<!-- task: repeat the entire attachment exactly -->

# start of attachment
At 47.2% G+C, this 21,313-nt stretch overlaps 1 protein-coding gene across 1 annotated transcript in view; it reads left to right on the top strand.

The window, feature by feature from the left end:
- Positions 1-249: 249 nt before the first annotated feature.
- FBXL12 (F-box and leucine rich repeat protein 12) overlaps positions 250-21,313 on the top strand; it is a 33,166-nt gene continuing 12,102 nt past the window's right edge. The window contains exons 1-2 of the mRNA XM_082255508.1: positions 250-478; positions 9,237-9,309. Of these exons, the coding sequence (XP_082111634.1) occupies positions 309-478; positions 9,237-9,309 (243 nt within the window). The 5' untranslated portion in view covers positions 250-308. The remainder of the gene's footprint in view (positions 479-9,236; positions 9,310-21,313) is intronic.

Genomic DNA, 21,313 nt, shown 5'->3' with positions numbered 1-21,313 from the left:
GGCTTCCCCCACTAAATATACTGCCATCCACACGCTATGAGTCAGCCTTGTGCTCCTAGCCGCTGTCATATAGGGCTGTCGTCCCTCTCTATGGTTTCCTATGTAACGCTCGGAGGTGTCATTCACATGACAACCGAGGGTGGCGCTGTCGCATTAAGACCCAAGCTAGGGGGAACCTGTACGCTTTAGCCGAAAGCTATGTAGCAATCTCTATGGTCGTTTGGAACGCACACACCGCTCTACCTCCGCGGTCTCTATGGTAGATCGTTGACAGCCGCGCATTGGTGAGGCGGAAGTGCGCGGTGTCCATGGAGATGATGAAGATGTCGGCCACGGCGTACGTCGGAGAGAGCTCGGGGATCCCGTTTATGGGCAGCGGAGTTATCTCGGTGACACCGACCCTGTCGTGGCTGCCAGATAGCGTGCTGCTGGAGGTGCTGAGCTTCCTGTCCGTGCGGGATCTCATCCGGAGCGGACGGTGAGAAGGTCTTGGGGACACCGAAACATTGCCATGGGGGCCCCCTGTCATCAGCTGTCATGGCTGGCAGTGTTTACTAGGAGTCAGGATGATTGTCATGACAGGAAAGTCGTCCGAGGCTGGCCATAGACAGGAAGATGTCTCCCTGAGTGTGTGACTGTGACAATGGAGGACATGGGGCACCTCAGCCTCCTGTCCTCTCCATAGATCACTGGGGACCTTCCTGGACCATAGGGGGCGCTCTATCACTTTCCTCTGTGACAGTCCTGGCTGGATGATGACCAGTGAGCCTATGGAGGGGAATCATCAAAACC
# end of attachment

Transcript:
At 47.2% G+C, this 21,313-nt stretch overlaps 1 protein-coding gene across 1 annotated transcript in view; it reads left to right on the top strand.

The window, feature by feature from the left end:
- Positions 1-249: 249 nt before the first annotated feature.
- FBXL12 (F-box and leucine rich repeat protein 12) overlaps positions 250-21,313 on the top strand; it is a 33,166-nt gene continuing 12,102 nt past the window's right edge. The window contains exons 1-2 of the mRNA XM_082255508.1: positions 250-478; positions 9,237-9,309. Of these exons, the coding sequence (XP_082111634.1) occupies positions 309-478; positions 9,237-9,309 (243 nt within the window). The 5' untranslated portion in view covers positions 250-308. The remainder of the gene's footprint in view (positions 479-9,236; positions 9,310-21,313) is intronic.

Genomic DNA, 21,313 nt, shown 5'->3' with positions numbered 1-21,313 from the left:
GGCTTCCCCCACTAAATATACTGCCATCCACACGCTATGAGTCAGCCTTGTGCTCCTAGCCGCTGTCATATAGGGCTGTCGTCCCTCTCTATGGTTTCCTATGTAACGCTCGGAGGTGTCATTCACATGACAACCGAGGGTGGCGCTGTCGCATTAAGACCCAAGCTAGGGGGAACCTGTACGCTTTAGCCGAAAGCTATGTAGCAATCTCTATGGTCGTTTGGAACGCACACACCGCTCTACCTCCGCGGTCTCTATGGTAGATCGTTGACAGCCGCGCATTGGTGAGGCGGAAGTGCGCGGTGTCCATGGAGATGATGAAGATGTCGGCCACGGCGTACGTCGGAGAGAGCTCGGGGATCCCGTTTATGGGCAGCGGAGTTATCTCGGTGACACCGACCCTGTCGTGGCTGCCAGATAGCGTGCTGCTGGAGGTGCTGAGCTTCCTGTCCGTGCGGGATCTCATCCGGAGCGGACGGTGAGAAGGTCTTGGGGACACCGAAACATTGCCATGGGGGCCCCCTGTCATCAGCTGTCATGGCTGGCAGTGTTTACTAGGAGTCAGGATGATTGTCATGACAGGAAAGTCGTCCGAGGCTGGCCATAGACAGGAAGATGTCTCCCTGAGTGTGTGACTGTGACAATGGAGGACATGGGGCACCTCAGCCTCCTGTCCTCTCCATAGATCACTGGGGACCTTCCTGGACCATAGGGGGCGCTCTATCACTTTCCTCTGTGACAGTCCTGGCTGGATGATGACCAGTGAGCCTATGGAGGGGAATCATCAAAACC